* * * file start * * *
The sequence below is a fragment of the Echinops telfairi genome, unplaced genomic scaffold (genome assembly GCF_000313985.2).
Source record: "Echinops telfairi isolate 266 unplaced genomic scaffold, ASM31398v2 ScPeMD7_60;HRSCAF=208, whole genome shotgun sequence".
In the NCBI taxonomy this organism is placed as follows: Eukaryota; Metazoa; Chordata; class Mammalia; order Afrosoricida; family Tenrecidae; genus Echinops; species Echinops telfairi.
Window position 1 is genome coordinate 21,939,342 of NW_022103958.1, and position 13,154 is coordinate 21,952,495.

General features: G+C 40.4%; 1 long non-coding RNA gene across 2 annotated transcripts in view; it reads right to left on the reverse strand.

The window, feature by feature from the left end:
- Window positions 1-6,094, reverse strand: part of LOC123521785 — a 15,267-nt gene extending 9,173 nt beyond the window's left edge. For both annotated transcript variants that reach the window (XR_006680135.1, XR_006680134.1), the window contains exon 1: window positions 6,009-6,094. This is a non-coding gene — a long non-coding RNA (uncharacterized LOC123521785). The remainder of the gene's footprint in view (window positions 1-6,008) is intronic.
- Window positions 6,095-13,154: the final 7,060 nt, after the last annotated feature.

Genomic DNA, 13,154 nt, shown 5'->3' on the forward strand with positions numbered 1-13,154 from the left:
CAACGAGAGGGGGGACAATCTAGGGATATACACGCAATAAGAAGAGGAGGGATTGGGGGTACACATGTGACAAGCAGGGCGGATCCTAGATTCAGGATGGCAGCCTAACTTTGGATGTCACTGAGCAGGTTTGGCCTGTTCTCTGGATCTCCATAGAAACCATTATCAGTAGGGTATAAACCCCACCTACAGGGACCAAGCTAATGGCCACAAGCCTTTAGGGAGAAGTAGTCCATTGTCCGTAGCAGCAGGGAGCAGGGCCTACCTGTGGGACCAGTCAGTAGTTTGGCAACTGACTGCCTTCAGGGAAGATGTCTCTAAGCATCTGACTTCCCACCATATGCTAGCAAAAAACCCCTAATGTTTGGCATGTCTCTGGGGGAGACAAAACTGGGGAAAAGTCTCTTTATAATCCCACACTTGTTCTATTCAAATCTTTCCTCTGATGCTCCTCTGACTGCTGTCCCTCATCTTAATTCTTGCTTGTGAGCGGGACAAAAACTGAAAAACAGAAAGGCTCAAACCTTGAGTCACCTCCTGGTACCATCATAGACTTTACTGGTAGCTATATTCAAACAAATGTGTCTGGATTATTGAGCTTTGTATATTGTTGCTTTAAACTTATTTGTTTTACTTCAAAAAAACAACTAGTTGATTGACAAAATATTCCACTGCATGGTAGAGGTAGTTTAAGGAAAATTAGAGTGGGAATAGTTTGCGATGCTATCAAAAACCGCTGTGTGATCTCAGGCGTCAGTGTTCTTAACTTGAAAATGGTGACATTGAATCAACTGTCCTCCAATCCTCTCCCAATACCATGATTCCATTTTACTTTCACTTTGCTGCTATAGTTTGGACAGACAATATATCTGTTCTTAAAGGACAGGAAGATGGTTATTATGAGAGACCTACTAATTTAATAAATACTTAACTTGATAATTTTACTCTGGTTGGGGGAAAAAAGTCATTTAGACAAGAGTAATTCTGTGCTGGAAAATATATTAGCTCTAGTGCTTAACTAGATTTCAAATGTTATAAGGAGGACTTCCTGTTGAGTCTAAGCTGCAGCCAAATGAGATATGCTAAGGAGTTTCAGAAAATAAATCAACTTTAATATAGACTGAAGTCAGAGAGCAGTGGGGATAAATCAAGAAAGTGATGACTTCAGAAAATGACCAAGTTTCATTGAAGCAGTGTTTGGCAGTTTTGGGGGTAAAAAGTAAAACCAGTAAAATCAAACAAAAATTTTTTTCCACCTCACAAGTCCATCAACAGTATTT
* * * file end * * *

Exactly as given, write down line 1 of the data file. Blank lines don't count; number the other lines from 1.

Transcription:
The sequence below is a fragment of the Echinops telfairi genome, unplaced genomic scaffold (genome assembly GCF_000313985.2).